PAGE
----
“A girl can’t be too careful. Truly, I am honored, and I don’t think you seem that dangerous.” She began to scoot out of the booth, but he caught her hand. Their eyes met, and he bowed his head to kiss the back of her hand.

“It was wonderful to meet you, Claire Nichols.” With a smile, she retrieved her hand and slowly slid from the booth. The next minute, he was alone. He took the pen, signed his name, and wrote the date on the same napkin. He carefully folded it and placed it in the pocket of his suit jacket. Then he pulled out his phone and texted his driver: “PICK ME UP NOW.” He always used full words. Text language was a joke. Closing his eyes, he thought, Yes, my acquisition is going quite well. Thank you for asking.

  To look backward for a while is to refresh the eye, to restore it, and to render it the more fit for its prime function of looking—forward. —Margaret Fairless Barber, The Roadmender

 Chapter 3

She contemplated her situation as she ate. She didn’t take the napkin discussion seriously. Anthony probably expected that. She didn’t prepare to move from her Atlanta apartment or even consider the possibility. His recollection of a document that legally bound them was a complete surprise. Claire’s gut told her it wasn’t legal, but what recourse did she have to fight from this room? She searched high and low for a telephone, computer, or some way to call for help—nothing.

She actually thought she would walk out of this twisted nightmare. However, it wasn’t a nightmare, twisted or otherwise. It was her reality, and her mind searched for a way to survive and escape.

Claire relished the warm oatmeal, fruit, bacon, perfectly brewed coffee, and juice. She devoured every ounce, even checking twice for more coffee in the carafe. Yesterday she hardly ate. She was thankful that starvation wasn’t part of his plan.

Standing to go to the shower, she moved carefully, experiencing the same aches and pains of the day before, except intensified. Claire wasn’t sure if she wanted to see herself in the mirrors as she cautiously stepped into the generous bathroom and slowly approached the dressing table. The reflection that looked back was scary. Her hair messed and tangled, and her face sported various shades of red and blue. The worst image had to be her lips, looking as if she had received Botox injections. This time, there were no tears. Instead, she stared and considered.

Grandma Nichols told her more than once she was an unusually strong young woman. In Claire’s mind, Grandma was always strong. Grandpa’s work in law enforcement took him away from home, and Grandma never complained. Instead, she was the heart of the family—always there for everyone and often giving advice such as, “It is not the circumstances that make a person a success. It is how that person responds to those circumstances.” Grandma believed every situation could be made better by the right attitude. Claire dropped the robe. Looking at the vision in the mirror, she believed Grandma never anticipated a situation like this.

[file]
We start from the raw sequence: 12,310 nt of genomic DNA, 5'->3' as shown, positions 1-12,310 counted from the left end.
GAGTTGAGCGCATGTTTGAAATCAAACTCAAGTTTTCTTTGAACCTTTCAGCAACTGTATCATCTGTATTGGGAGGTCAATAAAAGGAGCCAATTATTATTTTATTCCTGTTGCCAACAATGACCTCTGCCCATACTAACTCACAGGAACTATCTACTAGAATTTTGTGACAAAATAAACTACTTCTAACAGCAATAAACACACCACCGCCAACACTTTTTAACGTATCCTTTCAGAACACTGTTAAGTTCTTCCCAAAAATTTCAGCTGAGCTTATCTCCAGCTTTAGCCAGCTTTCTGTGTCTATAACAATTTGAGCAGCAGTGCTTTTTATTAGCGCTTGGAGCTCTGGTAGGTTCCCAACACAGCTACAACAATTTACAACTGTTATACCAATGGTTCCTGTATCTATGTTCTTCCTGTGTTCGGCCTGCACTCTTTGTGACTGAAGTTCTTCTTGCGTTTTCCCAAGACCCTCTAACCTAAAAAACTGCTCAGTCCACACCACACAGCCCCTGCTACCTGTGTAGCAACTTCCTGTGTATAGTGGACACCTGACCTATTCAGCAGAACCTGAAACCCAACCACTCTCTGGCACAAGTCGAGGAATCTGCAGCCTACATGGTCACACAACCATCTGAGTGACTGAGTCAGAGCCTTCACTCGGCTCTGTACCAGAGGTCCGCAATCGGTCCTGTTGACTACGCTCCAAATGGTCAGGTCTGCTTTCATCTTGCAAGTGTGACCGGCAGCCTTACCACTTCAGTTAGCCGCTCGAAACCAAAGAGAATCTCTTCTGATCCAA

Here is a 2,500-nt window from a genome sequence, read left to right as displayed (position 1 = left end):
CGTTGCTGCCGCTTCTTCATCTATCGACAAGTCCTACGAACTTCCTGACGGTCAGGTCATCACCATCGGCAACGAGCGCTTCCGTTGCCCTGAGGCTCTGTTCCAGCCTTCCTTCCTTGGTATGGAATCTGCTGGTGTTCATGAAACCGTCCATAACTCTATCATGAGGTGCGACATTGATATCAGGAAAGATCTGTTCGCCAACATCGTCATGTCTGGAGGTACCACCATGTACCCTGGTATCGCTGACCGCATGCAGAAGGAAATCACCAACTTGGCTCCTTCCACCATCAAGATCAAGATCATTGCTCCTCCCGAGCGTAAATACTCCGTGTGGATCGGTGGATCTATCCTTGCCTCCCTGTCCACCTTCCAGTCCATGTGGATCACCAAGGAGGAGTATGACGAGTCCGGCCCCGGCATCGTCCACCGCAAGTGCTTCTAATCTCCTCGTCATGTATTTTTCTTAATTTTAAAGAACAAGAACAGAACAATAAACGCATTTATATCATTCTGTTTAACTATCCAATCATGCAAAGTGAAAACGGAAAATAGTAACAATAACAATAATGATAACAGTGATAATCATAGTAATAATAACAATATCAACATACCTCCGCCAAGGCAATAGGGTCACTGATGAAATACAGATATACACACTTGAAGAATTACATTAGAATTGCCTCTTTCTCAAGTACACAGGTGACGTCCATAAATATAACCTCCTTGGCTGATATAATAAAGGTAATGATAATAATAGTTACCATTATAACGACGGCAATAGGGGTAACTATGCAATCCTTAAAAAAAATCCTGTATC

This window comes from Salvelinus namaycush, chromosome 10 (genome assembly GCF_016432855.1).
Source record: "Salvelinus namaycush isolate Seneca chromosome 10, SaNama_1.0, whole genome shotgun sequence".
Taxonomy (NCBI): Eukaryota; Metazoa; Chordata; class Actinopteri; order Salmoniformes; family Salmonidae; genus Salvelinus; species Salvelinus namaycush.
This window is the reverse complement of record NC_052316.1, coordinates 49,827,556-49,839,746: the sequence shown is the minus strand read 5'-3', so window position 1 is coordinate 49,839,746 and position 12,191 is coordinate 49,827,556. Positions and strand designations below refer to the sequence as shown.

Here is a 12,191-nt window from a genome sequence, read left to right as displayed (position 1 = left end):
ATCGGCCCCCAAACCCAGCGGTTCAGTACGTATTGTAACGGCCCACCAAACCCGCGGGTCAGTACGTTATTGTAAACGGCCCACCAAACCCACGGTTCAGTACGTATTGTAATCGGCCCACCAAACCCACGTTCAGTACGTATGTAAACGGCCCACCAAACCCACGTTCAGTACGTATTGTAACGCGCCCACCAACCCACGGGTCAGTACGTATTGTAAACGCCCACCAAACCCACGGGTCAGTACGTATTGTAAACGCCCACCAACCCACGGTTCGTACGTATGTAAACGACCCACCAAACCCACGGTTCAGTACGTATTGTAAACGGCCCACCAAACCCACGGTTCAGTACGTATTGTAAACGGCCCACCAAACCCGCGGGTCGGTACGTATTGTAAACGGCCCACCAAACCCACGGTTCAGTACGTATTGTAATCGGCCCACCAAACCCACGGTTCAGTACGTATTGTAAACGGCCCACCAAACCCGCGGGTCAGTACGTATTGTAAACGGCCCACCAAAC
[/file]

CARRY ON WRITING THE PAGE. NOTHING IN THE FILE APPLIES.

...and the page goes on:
After the shower, Claire decided to not dress appropriately in expectation of an Anthony visitation. If he were to walk in her suite, he would find her in jeans, a T-shirt, and fuzzy socks. Furthermore, there would be no makeup and no hair primping. It may be a small act of rebellion, but Claire didn’t have many rebellious options, and every bone in her body told her to fight. She tried to fight during the past two nights, but that didn’t work out well.

Entering the grand closet/dressing room, Claire realized that she hadn’t truly appreciated all it had to offer yesterday. First, she began to look for underwear but remembered that it didn’t exist in any of the drawers. So Claire searched for jeans. There were multiple pairs, different shades of blue with different leg styles. Wearing jeans must not break any rules; if it did, they wouldn’t be there. The brands she read on the labels she had only seen in stores like Saks: Hudson, J Brand, and MIH. She never in her life tried jeans like these on. They were soft, amazingly comfortable, and fit perfectly.

Now she wanted a T-shirt. Feeling a chill as she removed the robe, she decided a sweater would be better. The choices were countless and fashionable. She decided on a Donna Karan pink fuzzy cashmere sweater. Before putting it on, she looked for a bra. Apparently, bras were against the rules too because she couldn’t find one. However, she did find a drawer full of various colored camisoles; she chose pink.

Searching the drawers and cabinets of the closet was like a treasure hunt. Still rummaging for fuzzy socks, she found multiple drawers of lingerie. The silky black and red negligees in multiple lengths reminded her of a Victoria’s Secret fashion show. Finally, she discovered socks. Claire couldn’t comprehend that all of these lavish and extravagant clothes belonged to her. Truthfully, she didn’t want them.

Driven by curiosity, she read the labels on the evening dresses: Aidan Mattox, Armani, Donna Karan, and Emilio Pucci. These dresses alone could pay her rent in Atlanta for six months. Fleetingly, she wondered about last night’s dress. Its tag would remain a mystery. It disappeared when the room was cleaned.